Developer guidelines | Tarantool
Contributing Guidelines Developer guidelines

Developer guidelines

Any defect, even minor, if it changes the user-visible server behavior, needs a bug report. Report a bug at

When reporting a bug, try to come up with a test case right away. Set the current maintenance milestone for the bug fix, and specify the series. Assign the bug to yourself. Put the status to ‘In progress’ Once the patch is ready, put the bug the bug to ‘In review’ and solicit a review for the fix.

Once there is a positive code review, push the patch and set the status to ‘Closed’

Patches for bugs should contain a reference to the respective Launchpad bug page or at least bug id. Each patch should have a test, unless coming up with one is difficult in the current framework, in which case QA should be alerted.

There are two things you need to do when your patch makes it into the master:

  • put the bug to ‘fix committed’,
  • delete the remote branch.

Any commit needs a helpful message. Mind the following guidelines when committing to any of Tarantool repositories at GitHub.

  1. Separate subject from body with a blank line.
  2. Try to limit the subject line to 50 characters or so.
  3. Start the subject line with a capital letter unless it prefixed with a subsystem name and semicolon:
    • memtx:
    • vinyl:
    • xlog:
    • replication:
    • recovery:
    • iproto:
    • lua:
    • sql:
  4. Do not end the subject line with a period.
  5. Do not put “gh-xx”, “closes #xxx” to the subject line.
  6. Use the imperative mood in the subject line. A properly formed Git commit subject line should always be able to complete the following sentence: “If applied, this commit will /your subject line here/”.
  7. Wrap the body to 72 characters or so.
  8. Use the body to explain what and why vs. how.
  9. Link GitHub issues on the lasts lines (see how).
  10. Use your real name and real email address. For Tarantool team members, email is preferred, but not mandatory.

A template:

Summarize changes in 50 characters or less

More detailed explanatory text, if necessary.
Wrap it to 72 characters or so.
In some contexts, the first line is treated as the subject of the
commit, and the rest of the text as the body.
The blank line separating the summary from the body is critical
(unless you omit the body entirely); various tools like `log`,
`shortlog` and `rebase` can get confused if you run the two together.

Explain the problem that this commit is solving. Focus on why you
are making this change as opposed to how (the code explains that).
Are there side effects or other unintuitive consequences of this
change? Here's the place to explain them.

Further paragraphs come after blank lines.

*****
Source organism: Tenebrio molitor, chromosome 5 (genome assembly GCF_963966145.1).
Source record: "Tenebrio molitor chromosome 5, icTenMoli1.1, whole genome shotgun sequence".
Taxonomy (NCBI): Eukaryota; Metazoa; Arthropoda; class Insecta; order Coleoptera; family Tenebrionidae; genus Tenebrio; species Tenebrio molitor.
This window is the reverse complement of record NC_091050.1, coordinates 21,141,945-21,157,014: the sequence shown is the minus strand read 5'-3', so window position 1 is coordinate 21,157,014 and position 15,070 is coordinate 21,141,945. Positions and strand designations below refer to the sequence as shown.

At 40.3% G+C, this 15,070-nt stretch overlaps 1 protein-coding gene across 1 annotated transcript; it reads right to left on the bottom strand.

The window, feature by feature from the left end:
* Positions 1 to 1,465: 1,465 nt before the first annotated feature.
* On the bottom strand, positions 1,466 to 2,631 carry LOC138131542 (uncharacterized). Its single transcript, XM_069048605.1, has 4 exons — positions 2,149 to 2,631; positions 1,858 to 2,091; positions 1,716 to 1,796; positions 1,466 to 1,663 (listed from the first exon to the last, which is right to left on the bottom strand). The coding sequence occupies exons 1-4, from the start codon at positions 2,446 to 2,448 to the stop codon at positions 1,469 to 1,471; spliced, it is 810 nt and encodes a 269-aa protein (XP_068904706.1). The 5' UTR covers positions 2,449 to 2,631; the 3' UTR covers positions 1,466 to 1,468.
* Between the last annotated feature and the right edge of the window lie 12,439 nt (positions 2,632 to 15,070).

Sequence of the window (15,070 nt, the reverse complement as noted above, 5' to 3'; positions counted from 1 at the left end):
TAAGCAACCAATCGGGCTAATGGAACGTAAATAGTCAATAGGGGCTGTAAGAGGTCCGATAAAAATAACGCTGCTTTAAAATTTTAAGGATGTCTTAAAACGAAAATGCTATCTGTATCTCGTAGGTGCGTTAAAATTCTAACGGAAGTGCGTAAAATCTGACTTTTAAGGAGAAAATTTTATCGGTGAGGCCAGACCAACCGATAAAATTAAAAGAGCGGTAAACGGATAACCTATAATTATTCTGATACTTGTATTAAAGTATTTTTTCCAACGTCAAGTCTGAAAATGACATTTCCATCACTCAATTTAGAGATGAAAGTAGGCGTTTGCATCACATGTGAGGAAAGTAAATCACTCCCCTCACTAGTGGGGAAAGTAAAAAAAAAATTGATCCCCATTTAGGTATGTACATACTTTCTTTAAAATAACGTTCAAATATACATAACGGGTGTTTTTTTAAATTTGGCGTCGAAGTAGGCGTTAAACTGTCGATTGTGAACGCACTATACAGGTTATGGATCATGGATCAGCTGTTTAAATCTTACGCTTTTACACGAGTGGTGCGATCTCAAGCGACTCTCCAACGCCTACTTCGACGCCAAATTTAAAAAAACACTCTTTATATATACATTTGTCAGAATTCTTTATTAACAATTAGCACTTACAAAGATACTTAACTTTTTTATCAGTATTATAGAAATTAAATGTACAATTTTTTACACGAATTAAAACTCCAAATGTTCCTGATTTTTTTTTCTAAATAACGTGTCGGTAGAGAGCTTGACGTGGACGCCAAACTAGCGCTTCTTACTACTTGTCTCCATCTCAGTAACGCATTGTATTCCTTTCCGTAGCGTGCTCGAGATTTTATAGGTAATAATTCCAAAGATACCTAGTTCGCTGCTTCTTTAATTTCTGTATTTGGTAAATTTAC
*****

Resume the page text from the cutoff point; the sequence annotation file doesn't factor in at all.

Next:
- Bullet points are okay, too.

- Typically a hyphen or asterisk is used for the bullet, preceded
  by a single space, with blank lines in between, but conventions
  vary here.

Fixes: #123
Closes: #456
Needed for: #859
See also: #343, #789

Some real-world examples:

Based on [1] and [2].

We don’t accept GitHub pull requests. Instead, all patches should be sent as plain-text messages to Please subscribe to our mailing list at to ensure that your messages are added to the archive.

  1. Preparing a patch

Once you have committed a patch to your local git repository, you can submit it for review.

To prepare an email, use git format-patch command:

$ git format-patch -1

It will format the commit at the top of your local git repository as a plain-text email and write it to a file in the current directory. The file name will look like 0001-your-commit-subject-line.patch. To specify a different directory, use -o option:

$ git format-patch -1 -o ~/patches-to-send

Once the patch has been formatted, you can view and edit it with your favorite text editor (after all, it is a plain-text file!). We strongly recommend adding:

  • a hyperlink to the branch where this patch can be found at GitHub, and
  • a hyperlink to the GitHub issue your patch is supposed to fix, if any.

If there is just one patch, the change log should go right after --- in the message body (it will be ignored by git am then).

If there are multiple patches you want to submit in one go (e.g. this is a big feature which requires some preparatory patches to be committed first), you should send each patch in a separate email in reply to a cover letter. To format a patch series accordingly, pass the following options to git format-patch:

$ git format-patch --cover-letter --thread=shallow HEAD~2


  • --cover-letter will make git format-patch generate a cover letter;
  • --thread=shallow will mark each formatted patch email to be sent in reply to the cover letter;